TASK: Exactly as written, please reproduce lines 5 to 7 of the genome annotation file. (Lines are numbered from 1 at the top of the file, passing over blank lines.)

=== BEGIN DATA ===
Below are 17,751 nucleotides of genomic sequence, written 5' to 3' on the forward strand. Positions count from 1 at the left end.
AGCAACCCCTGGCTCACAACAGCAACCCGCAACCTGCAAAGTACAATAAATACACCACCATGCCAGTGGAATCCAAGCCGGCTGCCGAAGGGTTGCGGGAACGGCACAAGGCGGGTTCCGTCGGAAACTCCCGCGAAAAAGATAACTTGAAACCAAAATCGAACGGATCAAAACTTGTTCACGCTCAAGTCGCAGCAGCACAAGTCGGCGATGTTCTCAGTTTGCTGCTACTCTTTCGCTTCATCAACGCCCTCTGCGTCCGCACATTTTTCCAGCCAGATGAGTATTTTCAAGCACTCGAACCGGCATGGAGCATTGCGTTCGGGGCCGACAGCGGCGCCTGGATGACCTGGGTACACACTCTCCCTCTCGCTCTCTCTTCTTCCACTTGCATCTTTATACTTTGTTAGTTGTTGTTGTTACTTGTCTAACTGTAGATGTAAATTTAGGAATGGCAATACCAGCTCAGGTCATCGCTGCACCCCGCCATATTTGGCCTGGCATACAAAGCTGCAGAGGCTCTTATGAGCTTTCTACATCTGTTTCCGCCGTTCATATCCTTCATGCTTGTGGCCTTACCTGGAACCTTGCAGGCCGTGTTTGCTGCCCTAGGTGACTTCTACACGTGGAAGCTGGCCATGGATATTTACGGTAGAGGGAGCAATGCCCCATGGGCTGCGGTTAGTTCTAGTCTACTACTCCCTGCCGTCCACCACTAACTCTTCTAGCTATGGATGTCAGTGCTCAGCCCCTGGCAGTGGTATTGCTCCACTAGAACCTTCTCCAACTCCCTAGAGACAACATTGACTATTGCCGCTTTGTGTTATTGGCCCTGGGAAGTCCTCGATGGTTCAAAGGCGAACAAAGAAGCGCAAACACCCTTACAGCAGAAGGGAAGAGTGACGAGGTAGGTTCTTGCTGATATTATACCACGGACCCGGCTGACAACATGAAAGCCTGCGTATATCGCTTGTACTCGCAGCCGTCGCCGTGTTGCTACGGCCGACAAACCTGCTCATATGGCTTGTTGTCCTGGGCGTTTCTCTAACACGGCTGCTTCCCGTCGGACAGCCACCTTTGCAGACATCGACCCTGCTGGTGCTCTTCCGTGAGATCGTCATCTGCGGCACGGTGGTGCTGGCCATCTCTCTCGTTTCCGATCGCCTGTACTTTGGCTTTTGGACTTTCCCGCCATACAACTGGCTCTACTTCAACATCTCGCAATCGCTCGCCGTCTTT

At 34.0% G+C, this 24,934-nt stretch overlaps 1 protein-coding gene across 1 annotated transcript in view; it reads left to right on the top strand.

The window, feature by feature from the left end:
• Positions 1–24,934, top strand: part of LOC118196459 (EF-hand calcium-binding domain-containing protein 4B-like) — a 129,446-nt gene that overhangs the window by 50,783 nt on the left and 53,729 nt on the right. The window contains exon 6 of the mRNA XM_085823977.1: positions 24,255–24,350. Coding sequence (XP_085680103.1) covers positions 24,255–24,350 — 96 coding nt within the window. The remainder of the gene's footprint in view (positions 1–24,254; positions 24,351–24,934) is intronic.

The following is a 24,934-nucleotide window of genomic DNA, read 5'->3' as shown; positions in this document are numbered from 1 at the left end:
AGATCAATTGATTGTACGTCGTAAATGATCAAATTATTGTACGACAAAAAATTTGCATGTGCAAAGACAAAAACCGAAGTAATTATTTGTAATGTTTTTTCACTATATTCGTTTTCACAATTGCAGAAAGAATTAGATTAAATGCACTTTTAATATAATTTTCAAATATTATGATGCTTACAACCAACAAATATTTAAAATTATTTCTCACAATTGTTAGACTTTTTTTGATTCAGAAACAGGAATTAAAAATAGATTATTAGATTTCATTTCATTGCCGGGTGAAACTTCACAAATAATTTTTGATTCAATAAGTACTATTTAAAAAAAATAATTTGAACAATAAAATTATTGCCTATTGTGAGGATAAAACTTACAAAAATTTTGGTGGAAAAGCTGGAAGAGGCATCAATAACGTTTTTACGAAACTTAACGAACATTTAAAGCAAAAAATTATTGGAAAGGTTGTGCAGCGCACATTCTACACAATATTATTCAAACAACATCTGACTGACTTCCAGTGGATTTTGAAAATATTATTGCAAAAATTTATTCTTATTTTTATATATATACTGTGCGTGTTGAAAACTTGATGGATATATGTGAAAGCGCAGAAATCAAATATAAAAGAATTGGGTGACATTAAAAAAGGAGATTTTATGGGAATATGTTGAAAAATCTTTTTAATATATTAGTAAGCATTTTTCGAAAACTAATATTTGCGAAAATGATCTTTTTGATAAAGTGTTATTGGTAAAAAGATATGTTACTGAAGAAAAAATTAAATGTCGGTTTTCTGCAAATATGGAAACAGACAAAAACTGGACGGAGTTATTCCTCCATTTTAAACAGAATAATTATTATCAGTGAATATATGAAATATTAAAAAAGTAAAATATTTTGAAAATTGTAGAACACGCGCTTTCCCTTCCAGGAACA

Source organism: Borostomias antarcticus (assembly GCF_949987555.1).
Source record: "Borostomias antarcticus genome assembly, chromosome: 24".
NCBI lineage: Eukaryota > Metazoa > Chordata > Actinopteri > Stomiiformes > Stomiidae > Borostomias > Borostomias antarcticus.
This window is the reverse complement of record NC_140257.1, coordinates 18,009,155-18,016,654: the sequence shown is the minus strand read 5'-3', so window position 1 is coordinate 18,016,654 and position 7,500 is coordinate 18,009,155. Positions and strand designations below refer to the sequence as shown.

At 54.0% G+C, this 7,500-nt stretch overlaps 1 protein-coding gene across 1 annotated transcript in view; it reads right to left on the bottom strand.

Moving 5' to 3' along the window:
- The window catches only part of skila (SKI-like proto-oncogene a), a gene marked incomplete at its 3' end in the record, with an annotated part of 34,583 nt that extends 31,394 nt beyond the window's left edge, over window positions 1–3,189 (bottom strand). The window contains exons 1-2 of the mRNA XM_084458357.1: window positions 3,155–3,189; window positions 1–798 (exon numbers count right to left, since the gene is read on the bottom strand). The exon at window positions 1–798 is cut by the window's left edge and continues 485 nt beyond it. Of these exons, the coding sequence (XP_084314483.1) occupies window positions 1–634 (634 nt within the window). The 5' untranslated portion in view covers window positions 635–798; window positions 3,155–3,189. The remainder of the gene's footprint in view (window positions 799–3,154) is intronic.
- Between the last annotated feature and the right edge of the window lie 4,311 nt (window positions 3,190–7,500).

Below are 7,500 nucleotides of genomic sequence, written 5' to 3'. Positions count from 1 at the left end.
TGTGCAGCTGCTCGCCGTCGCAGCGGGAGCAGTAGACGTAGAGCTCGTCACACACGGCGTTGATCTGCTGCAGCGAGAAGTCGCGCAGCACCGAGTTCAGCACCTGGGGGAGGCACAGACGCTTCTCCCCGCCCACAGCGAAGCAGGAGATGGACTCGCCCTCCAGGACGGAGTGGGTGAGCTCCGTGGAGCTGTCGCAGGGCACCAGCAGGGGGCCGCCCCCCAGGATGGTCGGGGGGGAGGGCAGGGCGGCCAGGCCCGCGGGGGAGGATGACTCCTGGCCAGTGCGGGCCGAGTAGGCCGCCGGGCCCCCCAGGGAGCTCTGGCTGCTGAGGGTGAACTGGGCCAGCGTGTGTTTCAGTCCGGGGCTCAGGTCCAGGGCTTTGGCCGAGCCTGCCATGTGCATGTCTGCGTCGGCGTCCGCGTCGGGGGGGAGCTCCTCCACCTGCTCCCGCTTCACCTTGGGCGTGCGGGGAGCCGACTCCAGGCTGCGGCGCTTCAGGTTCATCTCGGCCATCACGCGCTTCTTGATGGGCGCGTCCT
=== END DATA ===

• Positions 1–24,934, top strand: part of LOC118196459 (EF-hand calcium-binding domain-containing protein 4B-like) — a 129,446-nt gene that overhangs the window by 50,783 nt on the left and 53,729 nt on the right. The window contains exon 6 of the mRNA XM_085823977.1: positions 24,255–24,350. Coding sequence (XP_085680103.1) covers positions 24,255–24,350 — 96 coding nt within the window. The remainder of the gene's footprint in view (positions 1–24,254; positions 24,351–24,934) is intronic.

The following is a 24,934-nucleotide window of genomic DNA, read 5'->3' as shown; positions in this document are numbered from 1 at the left end:
AGATCAATTGATTGTACGTCGTAAATGATCAAATTATTGTACGACAAAAAATTTGCATGTGCAAAGACAAAAACCGAAGTAATTATTTGTAATGTTTTTTCACTATATTCGTTTTCACAATTGCAGAAAGAATTAGATTAAATGCACTTTTAATATAATTTTCAAATATTATGATGCTTACAACCAACAAATATTTAAAATTATTTCTCACAATTGTTAGACTTTTTTTGATTCAGAAACAGGAATTAAAAATAGATTATTAGATTTCATTTCATTGCCGGGTGAAACTTCACAAATAATTTTTGATTCAATAAGTACTATTTAAAAAAAATAATTTGAACAATAAAATTATTGCCTATTGTGAGGATAAAACTTACAAAAATTTTGGTGGAAAAGCTGGAAGAGGCATCAATAACGTTTTTACGAAACTTAACGAACATTTAAAGCAAAAAATTATTGGAAAGGTTGTGCAGCGCACATTCTACACAATATTATTCAAACAACATCTGACTGACTTCCAGTGGATTTTGAAAATATTATTGCAAAAATTTATTCTTATTTTTATATATATACTGTGCGTGTTGAAAACTTGATGGATATATGTGAAAGCGCAGAAATCAAATATAAAAGAATTGGGTGACATTAAAAAAGGAGATTTTATGGGAATATGTTGAAAAATCTTTTTAATATATTAGTAAGCATTTTTCGAAAACTAATATTTGCGAAAATGATCTTTTTGATAAAGTGTTATTGGTAAAAAGATATGTTACTGAAGAAAAAATTAAATGTCGGTTTTCTGCAAATATGGAAACAGACAAAAACTGGACGGAGTTATTCCTCCATTTTAAACAGAATAATTATTATCAGTGAATATATGAAATATTAAAAAAGTAAAATATTTTGAAAATTGTAGAACACGCGCTTTCCCTTCCAGGAACA